How Baby Boomers Became Bullish on Stocks

Even the oldest baby boomers weren’t born until years after President Franklin Roosevelt broke the strong tie between the U.S. dollar and the value of gold. They were born under the Bretton Woods system (which entailed a weaker tie between the two), but they were still in their 20s when President Richard Nixon broke that tie, too.

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The value of the dollar has “floated” freely (usually sinking) vis-a-vis the value of gold ever since.

Meanwhile, the stock market was largely stagnant through the 1970s. This stagnation coincided with rampant inflation. The combination held until 1982, by which time Paul Volcker at the Federal Reserve had administered the tough medicine necessary to wring inflation out of the system.

Volcker thus had set the stage for a boom in the value of U.S. equities that began in 1982 and continued for the remainder of the century, with an aggregate move of 1,100%.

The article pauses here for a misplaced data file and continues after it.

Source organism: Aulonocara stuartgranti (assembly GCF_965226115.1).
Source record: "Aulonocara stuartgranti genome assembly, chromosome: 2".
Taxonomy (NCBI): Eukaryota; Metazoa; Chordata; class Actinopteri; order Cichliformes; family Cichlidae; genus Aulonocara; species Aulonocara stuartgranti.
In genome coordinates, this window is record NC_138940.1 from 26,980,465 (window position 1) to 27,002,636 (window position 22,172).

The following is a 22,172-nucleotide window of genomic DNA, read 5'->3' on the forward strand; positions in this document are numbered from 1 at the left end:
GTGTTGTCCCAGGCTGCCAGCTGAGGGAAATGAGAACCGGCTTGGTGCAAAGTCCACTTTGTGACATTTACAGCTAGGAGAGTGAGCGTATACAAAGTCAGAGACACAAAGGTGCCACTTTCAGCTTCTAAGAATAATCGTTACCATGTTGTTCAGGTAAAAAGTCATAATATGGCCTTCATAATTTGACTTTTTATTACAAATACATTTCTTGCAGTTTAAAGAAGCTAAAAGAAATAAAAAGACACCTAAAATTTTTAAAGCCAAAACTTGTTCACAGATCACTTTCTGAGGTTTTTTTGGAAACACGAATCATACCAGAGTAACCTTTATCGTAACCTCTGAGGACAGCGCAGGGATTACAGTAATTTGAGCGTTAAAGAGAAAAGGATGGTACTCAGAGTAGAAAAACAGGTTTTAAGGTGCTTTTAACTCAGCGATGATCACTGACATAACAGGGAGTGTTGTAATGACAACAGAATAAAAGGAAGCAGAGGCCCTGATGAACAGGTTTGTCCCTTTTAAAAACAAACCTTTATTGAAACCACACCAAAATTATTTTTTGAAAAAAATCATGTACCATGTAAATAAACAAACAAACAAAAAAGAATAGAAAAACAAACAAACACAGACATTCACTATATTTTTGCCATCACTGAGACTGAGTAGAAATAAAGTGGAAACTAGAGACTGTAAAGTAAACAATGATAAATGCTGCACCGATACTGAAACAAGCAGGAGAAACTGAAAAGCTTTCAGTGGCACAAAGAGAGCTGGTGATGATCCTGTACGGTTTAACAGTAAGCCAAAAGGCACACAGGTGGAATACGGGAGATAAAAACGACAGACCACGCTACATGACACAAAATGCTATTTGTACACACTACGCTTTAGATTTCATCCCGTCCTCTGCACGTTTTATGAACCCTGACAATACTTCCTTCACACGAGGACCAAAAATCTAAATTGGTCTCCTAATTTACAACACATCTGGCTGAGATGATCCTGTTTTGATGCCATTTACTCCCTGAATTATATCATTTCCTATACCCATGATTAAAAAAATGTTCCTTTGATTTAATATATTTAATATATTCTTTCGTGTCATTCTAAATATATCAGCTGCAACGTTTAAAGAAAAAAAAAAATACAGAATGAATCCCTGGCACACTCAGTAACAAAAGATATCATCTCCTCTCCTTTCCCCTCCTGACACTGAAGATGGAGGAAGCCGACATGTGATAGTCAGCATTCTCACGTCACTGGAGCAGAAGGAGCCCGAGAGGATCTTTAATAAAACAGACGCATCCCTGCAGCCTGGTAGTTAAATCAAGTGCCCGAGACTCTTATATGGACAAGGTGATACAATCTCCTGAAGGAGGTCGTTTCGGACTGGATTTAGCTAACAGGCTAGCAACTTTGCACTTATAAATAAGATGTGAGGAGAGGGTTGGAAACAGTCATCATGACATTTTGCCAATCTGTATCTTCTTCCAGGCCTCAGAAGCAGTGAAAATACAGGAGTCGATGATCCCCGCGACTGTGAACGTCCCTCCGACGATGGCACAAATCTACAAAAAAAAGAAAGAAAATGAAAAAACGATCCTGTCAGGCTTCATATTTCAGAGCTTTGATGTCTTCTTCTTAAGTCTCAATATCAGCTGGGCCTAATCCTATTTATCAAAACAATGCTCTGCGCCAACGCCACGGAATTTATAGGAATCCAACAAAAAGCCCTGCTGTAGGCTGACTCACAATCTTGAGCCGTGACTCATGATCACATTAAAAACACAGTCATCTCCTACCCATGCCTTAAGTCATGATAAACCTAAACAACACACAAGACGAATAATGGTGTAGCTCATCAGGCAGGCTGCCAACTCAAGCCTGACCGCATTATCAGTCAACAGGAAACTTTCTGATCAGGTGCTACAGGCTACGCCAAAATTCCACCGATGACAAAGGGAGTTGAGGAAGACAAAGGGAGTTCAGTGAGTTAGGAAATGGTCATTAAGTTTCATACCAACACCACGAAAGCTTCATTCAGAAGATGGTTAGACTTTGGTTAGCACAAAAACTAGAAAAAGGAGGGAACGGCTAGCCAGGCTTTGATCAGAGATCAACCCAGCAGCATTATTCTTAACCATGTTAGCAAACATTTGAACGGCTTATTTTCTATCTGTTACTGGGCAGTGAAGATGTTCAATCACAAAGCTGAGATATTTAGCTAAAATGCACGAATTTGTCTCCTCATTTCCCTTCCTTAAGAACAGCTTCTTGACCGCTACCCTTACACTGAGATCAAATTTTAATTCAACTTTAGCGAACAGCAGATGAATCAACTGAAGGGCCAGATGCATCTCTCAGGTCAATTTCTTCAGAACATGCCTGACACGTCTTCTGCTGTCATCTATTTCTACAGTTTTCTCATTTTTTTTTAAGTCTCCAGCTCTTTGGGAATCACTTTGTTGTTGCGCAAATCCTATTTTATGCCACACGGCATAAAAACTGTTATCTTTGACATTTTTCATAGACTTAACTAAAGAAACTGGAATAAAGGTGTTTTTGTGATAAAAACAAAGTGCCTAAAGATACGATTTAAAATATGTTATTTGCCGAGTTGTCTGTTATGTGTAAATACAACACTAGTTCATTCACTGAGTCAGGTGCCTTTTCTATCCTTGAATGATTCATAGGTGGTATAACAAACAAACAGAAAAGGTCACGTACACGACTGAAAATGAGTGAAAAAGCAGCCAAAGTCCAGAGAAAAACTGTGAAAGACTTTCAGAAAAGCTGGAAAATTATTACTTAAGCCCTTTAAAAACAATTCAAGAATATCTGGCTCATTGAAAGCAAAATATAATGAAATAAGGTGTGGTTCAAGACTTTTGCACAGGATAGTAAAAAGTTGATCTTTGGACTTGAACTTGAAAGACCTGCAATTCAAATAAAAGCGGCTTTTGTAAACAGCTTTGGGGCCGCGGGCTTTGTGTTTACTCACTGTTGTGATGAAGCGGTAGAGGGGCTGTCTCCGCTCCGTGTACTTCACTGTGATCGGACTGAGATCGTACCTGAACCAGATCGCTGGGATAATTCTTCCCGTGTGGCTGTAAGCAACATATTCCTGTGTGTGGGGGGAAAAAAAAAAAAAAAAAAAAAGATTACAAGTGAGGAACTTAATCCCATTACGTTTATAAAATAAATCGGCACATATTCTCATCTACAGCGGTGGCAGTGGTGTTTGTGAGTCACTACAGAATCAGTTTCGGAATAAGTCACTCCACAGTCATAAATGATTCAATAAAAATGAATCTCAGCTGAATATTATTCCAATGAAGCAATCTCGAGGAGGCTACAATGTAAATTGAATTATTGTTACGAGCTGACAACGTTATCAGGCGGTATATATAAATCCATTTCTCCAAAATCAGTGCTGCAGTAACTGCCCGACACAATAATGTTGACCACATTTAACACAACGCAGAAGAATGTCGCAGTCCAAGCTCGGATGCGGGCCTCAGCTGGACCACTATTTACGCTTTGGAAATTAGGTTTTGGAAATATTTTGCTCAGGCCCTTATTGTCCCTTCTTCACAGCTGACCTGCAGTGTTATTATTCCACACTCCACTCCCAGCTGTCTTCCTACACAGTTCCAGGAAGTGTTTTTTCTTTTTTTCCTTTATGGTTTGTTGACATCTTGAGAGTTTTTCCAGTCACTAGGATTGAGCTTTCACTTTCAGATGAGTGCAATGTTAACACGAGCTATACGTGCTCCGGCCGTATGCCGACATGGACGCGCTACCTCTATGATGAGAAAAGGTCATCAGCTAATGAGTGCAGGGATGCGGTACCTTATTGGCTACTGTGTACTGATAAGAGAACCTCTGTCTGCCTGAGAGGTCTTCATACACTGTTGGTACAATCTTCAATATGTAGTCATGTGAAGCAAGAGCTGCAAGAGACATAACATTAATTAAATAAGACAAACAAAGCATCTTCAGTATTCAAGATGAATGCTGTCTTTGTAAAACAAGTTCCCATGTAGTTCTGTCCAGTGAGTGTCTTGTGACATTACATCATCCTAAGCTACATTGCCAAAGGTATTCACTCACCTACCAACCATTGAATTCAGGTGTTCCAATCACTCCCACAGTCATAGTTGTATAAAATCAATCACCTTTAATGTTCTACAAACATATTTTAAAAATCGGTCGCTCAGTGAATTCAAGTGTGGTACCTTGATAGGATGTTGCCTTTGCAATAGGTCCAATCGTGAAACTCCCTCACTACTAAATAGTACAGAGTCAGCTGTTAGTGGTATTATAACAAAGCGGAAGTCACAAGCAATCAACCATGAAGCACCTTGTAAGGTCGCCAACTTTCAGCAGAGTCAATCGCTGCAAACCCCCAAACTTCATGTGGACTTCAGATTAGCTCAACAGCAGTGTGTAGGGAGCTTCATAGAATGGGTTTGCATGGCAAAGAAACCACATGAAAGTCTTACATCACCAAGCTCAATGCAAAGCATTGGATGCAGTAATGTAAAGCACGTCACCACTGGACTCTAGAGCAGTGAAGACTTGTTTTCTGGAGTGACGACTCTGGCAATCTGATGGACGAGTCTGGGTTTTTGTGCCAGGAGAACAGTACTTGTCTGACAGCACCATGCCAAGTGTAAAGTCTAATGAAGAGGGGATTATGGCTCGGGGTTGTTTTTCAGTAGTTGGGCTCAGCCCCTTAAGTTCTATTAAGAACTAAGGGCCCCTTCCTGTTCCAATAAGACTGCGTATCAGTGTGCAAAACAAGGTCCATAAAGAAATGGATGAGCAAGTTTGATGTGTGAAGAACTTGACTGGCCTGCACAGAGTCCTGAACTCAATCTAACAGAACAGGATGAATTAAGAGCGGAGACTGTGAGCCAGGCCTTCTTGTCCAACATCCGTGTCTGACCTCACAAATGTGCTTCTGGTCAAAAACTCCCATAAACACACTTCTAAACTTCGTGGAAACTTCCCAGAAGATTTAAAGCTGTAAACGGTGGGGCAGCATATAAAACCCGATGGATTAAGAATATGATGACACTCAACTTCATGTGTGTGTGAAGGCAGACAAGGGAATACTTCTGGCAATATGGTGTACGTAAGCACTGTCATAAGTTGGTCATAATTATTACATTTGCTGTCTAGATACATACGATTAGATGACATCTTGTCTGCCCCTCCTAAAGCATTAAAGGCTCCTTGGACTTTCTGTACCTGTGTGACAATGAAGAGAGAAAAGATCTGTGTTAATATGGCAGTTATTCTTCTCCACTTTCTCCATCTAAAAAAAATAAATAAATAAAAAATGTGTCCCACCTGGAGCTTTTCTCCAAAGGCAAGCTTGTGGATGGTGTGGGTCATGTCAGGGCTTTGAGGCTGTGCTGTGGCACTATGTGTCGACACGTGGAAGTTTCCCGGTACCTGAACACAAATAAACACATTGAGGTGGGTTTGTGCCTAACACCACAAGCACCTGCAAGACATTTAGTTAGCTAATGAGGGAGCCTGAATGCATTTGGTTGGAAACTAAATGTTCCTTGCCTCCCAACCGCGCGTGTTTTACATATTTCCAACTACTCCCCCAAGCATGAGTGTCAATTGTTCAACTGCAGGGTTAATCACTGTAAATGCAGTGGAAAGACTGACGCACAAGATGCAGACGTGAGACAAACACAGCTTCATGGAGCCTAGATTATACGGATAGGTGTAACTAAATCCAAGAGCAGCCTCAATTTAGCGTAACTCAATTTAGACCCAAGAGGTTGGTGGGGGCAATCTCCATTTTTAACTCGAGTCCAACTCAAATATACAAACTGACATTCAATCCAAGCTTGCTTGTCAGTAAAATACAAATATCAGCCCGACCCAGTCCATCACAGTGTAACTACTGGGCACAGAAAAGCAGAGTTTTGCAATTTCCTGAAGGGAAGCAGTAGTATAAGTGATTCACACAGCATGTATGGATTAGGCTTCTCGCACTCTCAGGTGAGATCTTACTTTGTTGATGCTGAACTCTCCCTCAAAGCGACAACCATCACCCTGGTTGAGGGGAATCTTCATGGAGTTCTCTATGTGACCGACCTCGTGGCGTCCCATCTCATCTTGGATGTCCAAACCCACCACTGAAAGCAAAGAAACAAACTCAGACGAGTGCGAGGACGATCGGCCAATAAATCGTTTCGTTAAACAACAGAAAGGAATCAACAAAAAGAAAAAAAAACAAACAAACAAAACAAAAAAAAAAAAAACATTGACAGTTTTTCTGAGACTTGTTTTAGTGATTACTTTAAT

Boomers fell in love with stocks during this long period. This became part of something broader: equity was part of a comfort zone of the sensible investments, along with bondssovereign and corporateas well as real estatenot limited to but including a boomer’s own home, which was the single most important investment for many families.  

Many have, of course, made investments outside of that zone, in part because the boomers have never forgotten that they witnessed the persistent inflationary spirals of the 1970s in their youth. Some have looked to precious metals as a hedge against a recurrence of that pestilence.


Gen X and Millennials

Gen X members have lived past the exploratory investing stage in which the millennials remain. But they are not as settled into their ways as many of the boomers are.

There can, indeed, be an air of impatience to Gen X investing. In these uncertain times, they have little confidence that the time they have left until retirement will be “enough.”

Yet for all that, Gen X retains a certain hesitancy about precious metals as an investment. They may have inherited this hesitancy, or they may have picked it up in the 1990s when investments in the three traditional portfolio components did very well.